Palestinian election officials on Sunday invited the European Union to send observers to monitor upcoming elections planned for the Palestinian legislature and presidency.
The elections are seen as an important step toward ending a rift that has left the Palestinians divided between rival governments since the Islamic militant group Hamas seized control of the Gaza Strip from the internationally recognized Palestinian Authority in 2007. The PA has governed only autonomous areas of the Israeli-occupied West Bank since then.
Past attempts at reconciliation have repeatedly failed. But Sunday’s invitation to the European Union was a sign that the Palestinians are serious about holding what will be their first elections in 15 years.
The Central Elections Commission said its chairman, Hanna Nasir, extended the invitation for both the European Union and the European Parliament to send monitors. It said the invitation was given to the local EU representative, Sven Kuhn von Burgsdorf, and Nasir “stressed the importance of international observation to the electoral process, particularly by the EU.”
The Palestinians are looking to the EU to ensure that the vote is transparent, and also in hopes of rallying pressure on Israel to allow Palestinians in Israeli-annexed east Jerusalem to vote.
The Palestinians claim east Jerusalem, captured by Israel in 1967, as the capital of a future state. Israel considers all of Jerusalem to be its capital. It has not said whether it will allow Palestinian residents in east Jerusalem, home to the city’s major religious sites, to vote in Palestinian elections.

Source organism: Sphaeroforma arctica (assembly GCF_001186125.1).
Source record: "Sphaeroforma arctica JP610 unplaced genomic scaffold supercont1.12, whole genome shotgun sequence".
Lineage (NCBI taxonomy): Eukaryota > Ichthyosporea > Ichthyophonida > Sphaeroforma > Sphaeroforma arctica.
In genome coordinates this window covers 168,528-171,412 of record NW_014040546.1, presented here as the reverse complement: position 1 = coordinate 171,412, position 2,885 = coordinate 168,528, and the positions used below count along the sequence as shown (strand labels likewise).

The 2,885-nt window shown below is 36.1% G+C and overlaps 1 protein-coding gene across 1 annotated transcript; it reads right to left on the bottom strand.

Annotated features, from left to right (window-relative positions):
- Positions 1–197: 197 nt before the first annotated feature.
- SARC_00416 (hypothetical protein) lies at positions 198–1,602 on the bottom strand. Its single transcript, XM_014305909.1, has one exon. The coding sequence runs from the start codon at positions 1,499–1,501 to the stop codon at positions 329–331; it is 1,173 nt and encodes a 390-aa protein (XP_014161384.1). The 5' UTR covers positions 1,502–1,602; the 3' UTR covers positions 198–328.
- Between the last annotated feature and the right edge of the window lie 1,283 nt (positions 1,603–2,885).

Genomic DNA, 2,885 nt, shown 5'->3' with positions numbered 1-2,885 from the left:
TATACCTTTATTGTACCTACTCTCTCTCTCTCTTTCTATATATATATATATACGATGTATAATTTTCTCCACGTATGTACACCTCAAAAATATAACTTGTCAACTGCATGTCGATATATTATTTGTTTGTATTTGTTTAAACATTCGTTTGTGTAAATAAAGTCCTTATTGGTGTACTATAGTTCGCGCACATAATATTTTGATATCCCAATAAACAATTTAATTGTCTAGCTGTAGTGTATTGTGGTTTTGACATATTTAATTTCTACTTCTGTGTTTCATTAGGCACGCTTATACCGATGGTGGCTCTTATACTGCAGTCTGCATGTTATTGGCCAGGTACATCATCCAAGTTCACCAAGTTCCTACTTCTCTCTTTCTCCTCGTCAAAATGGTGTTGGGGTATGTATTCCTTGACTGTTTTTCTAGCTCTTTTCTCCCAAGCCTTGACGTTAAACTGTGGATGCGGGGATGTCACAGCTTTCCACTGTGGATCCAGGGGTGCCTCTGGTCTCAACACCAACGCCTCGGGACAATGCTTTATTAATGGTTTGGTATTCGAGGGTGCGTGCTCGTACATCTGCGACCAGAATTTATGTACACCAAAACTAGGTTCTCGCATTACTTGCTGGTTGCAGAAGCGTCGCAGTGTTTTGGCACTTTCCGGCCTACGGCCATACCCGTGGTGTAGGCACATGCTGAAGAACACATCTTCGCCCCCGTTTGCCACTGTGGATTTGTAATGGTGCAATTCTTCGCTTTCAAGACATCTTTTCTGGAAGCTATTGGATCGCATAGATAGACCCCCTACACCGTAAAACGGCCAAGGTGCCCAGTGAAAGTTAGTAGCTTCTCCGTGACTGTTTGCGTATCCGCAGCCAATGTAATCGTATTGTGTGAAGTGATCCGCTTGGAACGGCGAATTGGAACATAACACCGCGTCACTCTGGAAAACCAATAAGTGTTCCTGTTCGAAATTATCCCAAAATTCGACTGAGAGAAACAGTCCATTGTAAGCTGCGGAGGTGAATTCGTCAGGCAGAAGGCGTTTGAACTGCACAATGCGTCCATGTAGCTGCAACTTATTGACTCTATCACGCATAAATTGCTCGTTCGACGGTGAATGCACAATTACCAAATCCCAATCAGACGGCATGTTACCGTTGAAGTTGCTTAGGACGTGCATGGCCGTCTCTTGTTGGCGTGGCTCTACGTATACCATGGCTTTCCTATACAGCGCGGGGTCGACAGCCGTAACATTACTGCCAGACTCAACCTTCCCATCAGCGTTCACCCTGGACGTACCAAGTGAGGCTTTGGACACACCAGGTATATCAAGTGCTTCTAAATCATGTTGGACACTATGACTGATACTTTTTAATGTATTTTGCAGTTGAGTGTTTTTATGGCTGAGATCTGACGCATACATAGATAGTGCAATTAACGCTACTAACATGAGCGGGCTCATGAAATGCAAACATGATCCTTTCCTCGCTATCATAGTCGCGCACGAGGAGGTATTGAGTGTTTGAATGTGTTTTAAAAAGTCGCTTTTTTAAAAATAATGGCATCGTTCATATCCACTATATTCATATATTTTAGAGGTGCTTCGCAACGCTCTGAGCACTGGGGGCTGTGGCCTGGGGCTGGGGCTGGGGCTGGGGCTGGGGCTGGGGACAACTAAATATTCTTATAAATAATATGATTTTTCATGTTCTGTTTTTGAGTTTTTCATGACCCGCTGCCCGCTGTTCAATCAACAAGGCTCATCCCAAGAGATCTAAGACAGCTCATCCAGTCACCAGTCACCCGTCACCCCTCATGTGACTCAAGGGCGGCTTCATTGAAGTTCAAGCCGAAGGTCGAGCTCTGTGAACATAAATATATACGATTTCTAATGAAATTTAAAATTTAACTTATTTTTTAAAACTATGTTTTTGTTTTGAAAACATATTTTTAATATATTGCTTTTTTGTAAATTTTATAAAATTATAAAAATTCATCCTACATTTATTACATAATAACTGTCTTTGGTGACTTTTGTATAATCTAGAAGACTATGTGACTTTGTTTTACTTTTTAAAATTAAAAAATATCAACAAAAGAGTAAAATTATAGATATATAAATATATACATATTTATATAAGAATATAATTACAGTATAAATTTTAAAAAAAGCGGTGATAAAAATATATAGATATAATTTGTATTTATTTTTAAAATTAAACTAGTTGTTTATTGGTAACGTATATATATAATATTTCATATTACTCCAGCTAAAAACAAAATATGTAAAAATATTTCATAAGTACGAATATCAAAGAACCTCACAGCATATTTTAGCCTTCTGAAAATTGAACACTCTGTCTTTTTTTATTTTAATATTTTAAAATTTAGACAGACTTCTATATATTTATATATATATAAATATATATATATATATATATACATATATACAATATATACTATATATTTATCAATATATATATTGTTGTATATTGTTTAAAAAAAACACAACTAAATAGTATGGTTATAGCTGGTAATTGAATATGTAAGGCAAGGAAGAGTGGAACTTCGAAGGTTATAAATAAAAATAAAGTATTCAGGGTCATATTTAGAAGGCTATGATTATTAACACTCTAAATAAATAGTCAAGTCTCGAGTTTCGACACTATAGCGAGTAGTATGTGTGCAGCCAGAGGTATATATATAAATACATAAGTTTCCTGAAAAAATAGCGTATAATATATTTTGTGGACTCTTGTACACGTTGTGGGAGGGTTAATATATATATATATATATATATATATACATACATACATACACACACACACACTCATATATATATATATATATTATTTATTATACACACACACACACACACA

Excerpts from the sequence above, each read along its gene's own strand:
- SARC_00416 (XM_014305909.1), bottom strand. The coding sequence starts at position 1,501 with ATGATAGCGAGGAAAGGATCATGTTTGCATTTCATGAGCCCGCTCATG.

The EU supports the establishment of an independent Palestinian state alongside Israel, with a capital in east Jerusalem.
The EU did not officially respond to the monitoring request. But Shadi Othman, spokesman for the EU office to the Palestinians, confirmed the EU’s “readiness to provide everything possible for the success of the electoral process.”
“The goal during the coming period is to make all efforts to reach free and fair elections that produce elected representatives from the West Bank, east Jerusalem and the Gaza Strip,” he said.
Palestinian President Mahmoud Abbas issued his decree on Jan. 15, scheduling parliamentary elections for May 22 and presidential elections on July 31.
Uncertainty about voting in east Jerusalem is one of several potential obstacles that could derail the planned election.
Representatives from Abbas’ Fatah party and Hamas are expected to meet in Egypt next month in hopes of working out logistics.
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